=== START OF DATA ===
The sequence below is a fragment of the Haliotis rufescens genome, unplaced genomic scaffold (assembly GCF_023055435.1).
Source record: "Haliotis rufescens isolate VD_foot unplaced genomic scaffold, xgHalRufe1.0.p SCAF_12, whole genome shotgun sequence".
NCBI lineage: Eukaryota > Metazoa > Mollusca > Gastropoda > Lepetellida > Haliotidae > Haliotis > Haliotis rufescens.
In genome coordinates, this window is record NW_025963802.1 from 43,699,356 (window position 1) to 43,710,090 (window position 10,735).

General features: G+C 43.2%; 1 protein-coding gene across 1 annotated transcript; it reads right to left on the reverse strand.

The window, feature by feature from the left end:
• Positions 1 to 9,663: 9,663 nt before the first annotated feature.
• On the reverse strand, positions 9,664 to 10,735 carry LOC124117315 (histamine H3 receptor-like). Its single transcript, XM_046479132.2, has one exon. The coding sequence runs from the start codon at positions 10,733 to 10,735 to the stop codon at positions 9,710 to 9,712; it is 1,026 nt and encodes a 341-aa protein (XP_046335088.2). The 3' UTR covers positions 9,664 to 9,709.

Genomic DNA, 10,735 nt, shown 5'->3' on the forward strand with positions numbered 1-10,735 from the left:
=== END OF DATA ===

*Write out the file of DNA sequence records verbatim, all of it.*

The sequence below is a fragment of the Haliotis rufescens genome, unplaced genomic scaffold (assembly GCF_023055435.1).
Source record: "Haliotis rufescens isolate VD_foot unplaced genomic scaffold, xgHalRufe1.0.p SCAF_12, whole genome shotgun sequence".
NCBI lineage: Eukaryota > Metazoa > Mollusca > Gastropoda > Lepetellida > Haliotidae > Haliotis > Haliotis rufescens.
In genome coordinates, this window is record NW_025963802.1 from 43,699,356 (window position 1) to 43,710,090 (window position 10,735).

General features: G+C 43.2%; 1 protein-coding gene across 1 annotated transcript; it reads right to left on the reverse strand.

The window, feature by feature from the left end:
• Positions 1 to 9,663: 9,663 nt before the first annotated feature.
• On the reverse strand, positions 9,664 to 10,735 carry LOC124117315 (histamine H3 receptor-like). Its single transcript, XM_046479132.2, has one exon. The coding sequence runs from the start codon at positions 10,733 to 10,735 to the stop codon at positions 9,710 to 9,712; it is 1,026 nt and encodes a 341-aa protein (XP_046335088.2). The 3' UTR covers positions 9,664 to 9,709.

Genomic DNA, 10,735 nt, shown 5'->3' on the forward strand with positions numbered 1-10,735 from the left: